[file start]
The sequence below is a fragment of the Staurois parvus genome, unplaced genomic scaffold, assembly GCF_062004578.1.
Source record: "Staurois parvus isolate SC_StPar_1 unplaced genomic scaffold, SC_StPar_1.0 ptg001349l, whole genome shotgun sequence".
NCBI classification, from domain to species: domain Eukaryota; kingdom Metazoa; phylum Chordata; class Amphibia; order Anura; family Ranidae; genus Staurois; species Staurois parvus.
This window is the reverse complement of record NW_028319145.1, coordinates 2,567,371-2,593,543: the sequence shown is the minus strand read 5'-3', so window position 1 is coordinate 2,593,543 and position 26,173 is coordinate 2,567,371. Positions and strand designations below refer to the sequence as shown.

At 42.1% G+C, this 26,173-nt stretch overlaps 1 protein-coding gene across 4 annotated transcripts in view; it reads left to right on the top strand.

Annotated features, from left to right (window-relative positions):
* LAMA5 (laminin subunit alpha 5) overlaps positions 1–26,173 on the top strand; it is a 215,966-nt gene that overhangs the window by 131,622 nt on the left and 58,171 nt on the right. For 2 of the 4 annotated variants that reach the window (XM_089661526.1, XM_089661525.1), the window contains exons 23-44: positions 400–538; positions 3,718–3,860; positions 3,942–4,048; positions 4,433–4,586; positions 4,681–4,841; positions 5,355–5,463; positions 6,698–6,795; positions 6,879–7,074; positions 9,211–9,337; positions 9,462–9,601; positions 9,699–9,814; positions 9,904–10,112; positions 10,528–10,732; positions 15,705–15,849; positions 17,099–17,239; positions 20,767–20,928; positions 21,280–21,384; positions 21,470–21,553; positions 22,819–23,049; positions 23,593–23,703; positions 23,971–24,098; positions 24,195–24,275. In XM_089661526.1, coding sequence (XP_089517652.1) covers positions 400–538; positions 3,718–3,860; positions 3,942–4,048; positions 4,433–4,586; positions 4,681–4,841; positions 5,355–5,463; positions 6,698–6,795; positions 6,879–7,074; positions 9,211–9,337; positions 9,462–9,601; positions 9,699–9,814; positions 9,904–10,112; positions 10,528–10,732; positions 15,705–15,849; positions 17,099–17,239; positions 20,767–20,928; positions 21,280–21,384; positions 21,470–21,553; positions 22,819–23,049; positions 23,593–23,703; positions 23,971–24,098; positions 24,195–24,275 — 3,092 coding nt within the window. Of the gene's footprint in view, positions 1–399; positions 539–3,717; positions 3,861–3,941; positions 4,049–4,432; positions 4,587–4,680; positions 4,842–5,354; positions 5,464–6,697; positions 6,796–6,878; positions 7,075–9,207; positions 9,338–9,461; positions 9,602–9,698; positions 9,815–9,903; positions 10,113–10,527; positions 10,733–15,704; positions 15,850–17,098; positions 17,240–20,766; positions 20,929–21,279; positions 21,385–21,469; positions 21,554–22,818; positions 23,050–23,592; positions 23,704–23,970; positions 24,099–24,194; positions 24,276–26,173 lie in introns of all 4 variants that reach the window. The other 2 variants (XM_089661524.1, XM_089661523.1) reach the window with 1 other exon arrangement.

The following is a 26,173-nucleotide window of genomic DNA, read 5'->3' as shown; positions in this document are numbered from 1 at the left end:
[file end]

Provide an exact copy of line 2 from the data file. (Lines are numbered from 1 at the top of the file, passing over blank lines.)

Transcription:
Source record: "Staurois parvus isolate SC_StPar_1 unplaced genomic scaffold, SC_StPar_1.0 ptg001349l, whole genome shotgun sequence".